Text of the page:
It’s always best to err on the side of caution, especially where firearms are concerned. If your revolver chambers and is marked for milder .38 S&W ammunition, that’s what you should shoot.
Several years ago, I came to possess a Smith & Wesson revolver, serial number V 46XXX. My great-grandfather carried it in World War II, bringing it home with him after the war. The gun was stored in a cabinet in his study, presumably until his passing, after which it passed through the hands of several family members over the years. The revolver finally ended up in my possession because I was the only one in the family with an interest in firearms.
It came to me with a box of 158-grain, round-nose .38 Spl. ammunition for which I assumed it was chambered. After firing a full cylinder of this ammunition, I noticed the spent cases were slightly bulged when extracted. This caught my attention, as they were hard to extract even though they did not seem to be overly powerful. Upon closer examination, the revolver had a number of interesting points of information engraved in various locations. For example, a rollmark on one side of the barrel states it is chambered for the .38 S&W cartridge, and on the other side it reads .38 Spl. Aren’t they different cartridges? Each chamber, the frame and the barrel have what I am told are British proofmarks stamped into the metal. Is this unusual or just another piece of history? James Rash, via e-mail
The revolver you have, according to the serial number, is an early example of what is known as a Smith & Wesson Victory Model revolver. They were made for domestic and overseas use by American forces and our allies during World War II. The revolvers were chambered in .380/200, which is the British designation for the .38 S&W cartridge as well as the .38 Spl. cartridge. Even though the cartridges sound similar, they are not actually close enough in dimension to interchange with one another.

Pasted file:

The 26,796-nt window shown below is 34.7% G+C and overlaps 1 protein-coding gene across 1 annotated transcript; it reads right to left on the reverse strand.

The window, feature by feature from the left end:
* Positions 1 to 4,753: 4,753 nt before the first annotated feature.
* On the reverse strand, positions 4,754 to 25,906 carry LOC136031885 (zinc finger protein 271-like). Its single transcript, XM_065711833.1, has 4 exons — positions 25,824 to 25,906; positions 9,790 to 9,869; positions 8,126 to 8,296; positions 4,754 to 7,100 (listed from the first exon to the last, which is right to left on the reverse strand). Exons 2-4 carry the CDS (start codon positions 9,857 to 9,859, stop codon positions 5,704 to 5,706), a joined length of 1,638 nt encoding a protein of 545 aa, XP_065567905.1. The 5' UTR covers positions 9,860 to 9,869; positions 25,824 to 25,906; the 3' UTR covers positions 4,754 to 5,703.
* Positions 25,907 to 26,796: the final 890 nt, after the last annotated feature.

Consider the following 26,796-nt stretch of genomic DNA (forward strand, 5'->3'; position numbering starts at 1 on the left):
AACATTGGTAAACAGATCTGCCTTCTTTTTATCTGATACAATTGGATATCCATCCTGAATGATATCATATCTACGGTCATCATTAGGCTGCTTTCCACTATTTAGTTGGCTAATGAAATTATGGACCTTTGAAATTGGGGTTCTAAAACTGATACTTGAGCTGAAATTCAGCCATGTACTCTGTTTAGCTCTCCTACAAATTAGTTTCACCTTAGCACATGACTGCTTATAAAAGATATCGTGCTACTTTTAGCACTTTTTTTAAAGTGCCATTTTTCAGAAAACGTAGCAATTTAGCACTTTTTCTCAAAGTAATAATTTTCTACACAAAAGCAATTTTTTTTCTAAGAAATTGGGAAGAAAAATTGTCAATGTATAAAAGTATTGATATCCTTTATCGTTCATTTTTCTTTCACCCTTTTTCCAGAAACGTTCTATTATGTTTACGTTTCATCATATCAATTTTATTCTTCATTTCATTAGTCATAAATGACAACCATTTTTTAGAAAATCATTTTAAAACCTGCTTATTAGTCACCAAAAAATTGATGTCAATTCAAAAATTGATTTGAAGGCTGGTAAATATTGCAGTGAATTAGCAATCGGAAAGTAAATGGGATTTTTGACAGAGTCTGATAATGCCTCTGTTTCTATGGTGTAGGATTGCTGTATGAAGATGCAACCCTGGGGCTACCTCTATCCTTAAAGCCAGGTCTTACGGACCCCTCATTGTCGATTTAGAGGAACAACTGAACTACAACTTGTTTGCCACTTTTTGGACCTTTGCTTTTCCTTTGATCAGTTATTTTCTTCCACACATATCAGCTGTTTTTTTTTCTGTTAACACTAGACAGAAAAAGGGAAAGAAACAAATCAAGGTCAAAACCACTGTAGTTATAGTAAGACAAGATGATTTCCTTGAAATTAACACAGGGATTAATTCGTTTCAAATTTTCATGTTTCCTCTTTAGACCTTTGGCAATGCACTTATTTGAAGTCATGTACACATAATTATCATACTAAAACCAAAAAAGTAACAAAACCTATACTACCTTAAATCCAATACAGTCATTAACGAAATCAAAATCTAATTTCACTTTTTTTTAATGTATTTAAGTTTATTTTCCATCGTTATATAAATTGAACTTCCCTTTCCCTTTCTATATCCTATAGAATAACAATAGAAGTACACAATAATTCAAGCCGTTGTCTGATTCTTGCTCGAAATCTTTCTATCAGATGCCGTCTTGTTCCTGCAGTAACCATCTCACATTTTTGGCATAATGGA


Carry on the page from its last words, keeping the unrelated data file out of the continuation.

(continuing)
The .38 S&W cartridge is slightly larger in diameter and a bit shorter than the .38 Spl. The proper diameter bullet for the .38 S&W is slightly larger—.360 inch—than the .38 Spl., which is .357 inch. Industry maximum pressure specifications for the .38 S&W cartridge are slightly lower than the industry maximums for the .38 Spl. cartridge in its standard load.
These two cartridges, because of their length and diameter differences, do not and should not interchange.
From your description of the bulged .38 Spl. cartridges fired in your revolver, it would appear that the original chambering of the gun was for the larger-diameter .38 S&W cartridge, and that it was later reamed to lengthen the chamber to accept the longer .38 Spl. cartridges by British Ordnance personnel. This would possibly explain the British proof marks you mentioned on the cylinder, frame and barrel of your revolver, in addition to the multiple engravings of .38 S&W and .38 Spl. on the barrel.
A simple way to determine what the gun was originally chambered for would be to fill the cylinder with .38 S&W cartridges to see if they will fit and fire. If they fire and extract without difficulty, the revolver is being fired with the correct ammunition. Of course, .38 S&W ammunition is too large in diameter to fit in a .38 Spl. chamber as previously mentioned and would not fully seat in the cylinder if the original chambering was, in fact, .38 Spl.
While it may be true that you can fire both .38 S&W and .38 Spl. ammunition in your revolver, the original intent when manufactured was not to produce a multi-caliber wheelgun. Even though the gun may have been proofed to fire .38 Spl. ammunition, it is likely to have been chambered in .38 S&W originally. If it will chamber and function with the relatively milder .38 S&W ammunition, that would be my choice for your gun were it mine, as a matter of safety. Bulged cases are a sign that something isn’t quite right.